Edmund St. Austell said...

Thank you, Martha. Always nice to hear from you! Yes, there are few recordings. You can hear a little more if you go to the Youtube channel That's where they all are.

Thanks again,

Anonymous said...

The voice is certainly beautiful, I agree. I personally feel he is more of a leggiero than a lyric, however.


Edmund St. Austell said...

Well, as some of my readers know, I have a kind of thing about the many shadings of terminology applied to operatic voices. If you like the term "leggiero," then I certainly would not disagree. It's a light voice, call it what you will. I personally think "lyric" covers a pretty wide range. I have even made the point, on at least one occasion I can recall, that as far as I'm concerned, we could go with the choral SATB distinctions and make as much sense as we currently do:) So many of the finer distinctions in voices, when you get down to it, are simply the qualities of individual voices, as opposed to being the characteristics of types of voices.

Anonymous said...

Not a very big voice, but it sure is pretty!

Mark G.

Edmund St. Austell said...

That's a pretty good, if very succinct description, Mark:-)

Anonymous said...

A voice of quality. I have to resist calling him a "leggero" because we are not in Italy or the Italian repertoire. We must learn the language. I am not aware of any specific Flemish or Dutch categories, but it would seem appropriate to call him a Lyrischer Tenor or perhaps a light Jugendlicher Heldentenor. Of course those with more experience with Germanic classifications can please correct me if necessary. Certainly if he was of the French-speaking part of Belgium he would have been a demi-caractère, and probably one good enough to challenge Thill.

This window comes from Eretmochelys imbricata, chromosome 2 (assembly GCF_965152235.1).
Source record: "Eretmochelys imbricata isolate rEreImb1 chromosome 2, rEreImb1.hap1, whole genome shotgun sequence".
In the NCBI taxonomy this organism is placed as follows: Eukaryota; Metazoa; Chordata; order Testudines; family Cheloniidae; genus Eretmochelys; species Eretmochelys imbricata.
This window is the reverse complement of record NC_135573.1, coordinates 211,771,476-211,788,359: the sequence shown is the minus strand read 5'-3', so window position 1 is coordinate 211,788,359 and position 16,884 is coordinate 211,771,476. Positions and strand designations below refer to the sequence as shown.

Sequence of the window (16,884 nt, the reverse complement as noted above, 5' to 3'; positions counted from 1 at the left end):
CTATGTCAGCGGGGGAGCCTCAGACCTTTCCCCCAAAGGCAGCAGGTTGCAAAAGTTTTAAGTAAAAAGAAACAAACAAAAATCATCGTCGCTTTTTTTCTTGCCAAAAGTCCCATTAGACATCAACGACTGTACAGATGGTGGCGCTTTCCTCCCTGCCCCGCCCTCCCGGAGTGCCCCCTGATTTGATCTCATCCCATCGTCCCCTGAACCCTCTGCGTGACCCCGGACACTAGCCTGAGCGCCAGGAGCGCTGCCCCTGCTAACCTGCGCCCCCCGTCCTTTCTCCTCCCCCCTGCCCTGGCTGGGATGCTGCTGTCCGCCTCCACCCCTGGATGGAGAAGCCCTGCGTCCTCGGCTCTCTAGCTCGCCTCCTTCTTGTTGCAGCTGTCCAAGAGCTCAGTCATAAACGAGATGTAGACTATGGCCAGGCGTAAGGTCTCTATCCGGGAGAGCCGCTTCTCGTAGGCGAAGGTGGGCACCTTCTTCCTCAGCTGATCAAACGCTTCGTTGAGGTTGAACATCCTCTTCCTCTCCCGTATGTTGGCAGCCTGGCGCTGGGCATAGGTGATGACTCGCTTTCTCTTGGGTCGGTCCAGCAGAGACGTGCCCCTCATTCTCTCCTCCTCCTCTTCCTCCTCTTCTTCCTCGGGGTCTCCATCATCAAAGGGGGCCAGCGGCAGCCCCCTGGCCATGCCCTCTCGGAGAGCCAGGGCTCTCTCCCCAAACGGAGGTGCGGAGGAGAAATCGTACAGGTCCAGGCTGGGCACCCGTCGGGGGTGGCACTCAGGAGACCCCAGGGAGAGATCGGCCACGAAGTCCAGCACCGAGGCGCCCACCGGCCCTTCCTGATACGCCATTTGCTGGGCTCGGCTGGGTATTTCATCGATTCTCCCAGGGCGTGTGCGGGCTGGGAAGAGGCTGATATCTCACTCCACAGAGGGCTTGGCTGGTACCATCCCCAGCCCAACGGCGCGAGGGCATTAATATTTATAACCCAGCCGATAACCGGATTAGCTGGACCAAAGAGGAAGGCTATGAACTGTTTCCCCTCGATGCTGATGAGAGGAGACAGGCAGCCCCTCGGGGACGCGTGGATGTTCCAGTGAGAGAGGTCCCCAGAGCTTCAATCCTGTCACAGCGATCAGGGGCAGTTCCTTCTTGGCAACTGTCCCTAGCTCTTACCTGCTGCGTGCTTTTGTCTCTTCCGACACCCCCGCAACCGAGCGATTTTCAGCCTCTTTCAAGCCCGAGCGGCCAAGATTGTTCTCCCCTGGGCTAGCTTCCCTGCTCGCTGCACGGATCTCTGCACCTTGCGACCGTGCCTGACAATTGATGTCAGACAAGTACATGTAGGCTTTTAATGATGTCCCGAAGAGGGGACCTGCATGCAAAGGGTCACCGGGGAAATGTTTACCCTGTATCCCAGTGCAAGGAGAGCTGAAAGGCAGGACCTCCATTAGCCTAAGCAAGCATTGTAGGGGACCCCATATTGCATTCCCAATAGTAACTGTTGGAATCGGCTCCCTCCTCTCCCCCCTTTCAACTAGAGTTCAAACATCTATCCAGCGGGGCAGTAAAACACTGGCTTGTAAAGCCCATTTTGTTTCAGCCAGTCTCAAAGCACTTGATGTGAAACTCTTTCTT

As often, a shame that nasty politics interfered with his career. I think, besides any vocal questions, singing a role such as Don Carlo would have been completely unacceptable for a tenor in his position.

Gioacchino Fiurezi-Maragioglio

Edmund St. Austell said...

Thank you very much, my friend! A superb comment; knowledgeable and incisive. You are right in that you establish the proper delineations, cultural, personal, and vocal, within which his career must be considered. That makes all the difference, as it makes it possible to appreciate him for what he was and what he did. Everyone points first and foremost to the beauty of the voice--that is key. Putting all other considerations aside, the beautiful voice in and of itself merits our admiring attention. Again, thanks!

Anonymous said...

He could have made a big international career, if it were not for politics. Sad. Thanks for the article on this wonderful artist. The voice is beautiful and the singing is masterful and intelligent. His high C sharp reminded me of Lemeshev;it sounded almost as his high notes on mezzo voce.

I didn’t know that there were such political problems in Belgium.


Gerhard Santos said...

I Love this post, so much great information that's really really useful to know! .... Awesome post!!! Have a beautiful Monday Evening! Thanks, dear Edmund and *GOD BLESS*

Edmund St. Austell said...

To Natalie: Yes, the political problems have been very severe, as so often happens when different cultures square off in the same geographical area. I suppose it is somewhat similar to the situation of Quebec in Canada, at least during some periods when nationalistic forces arise. The forces of Flemish nationalism have become focussed again quite recently, and there has been increasing discussion, since 2008, of the whole issue, which is vexed to say the least. Thanks for mentioning Lemeshev. I had neglected to do so in the article, but there are passages where I also think of Lemeshev's voice.

To Mr. Santos: Thank you!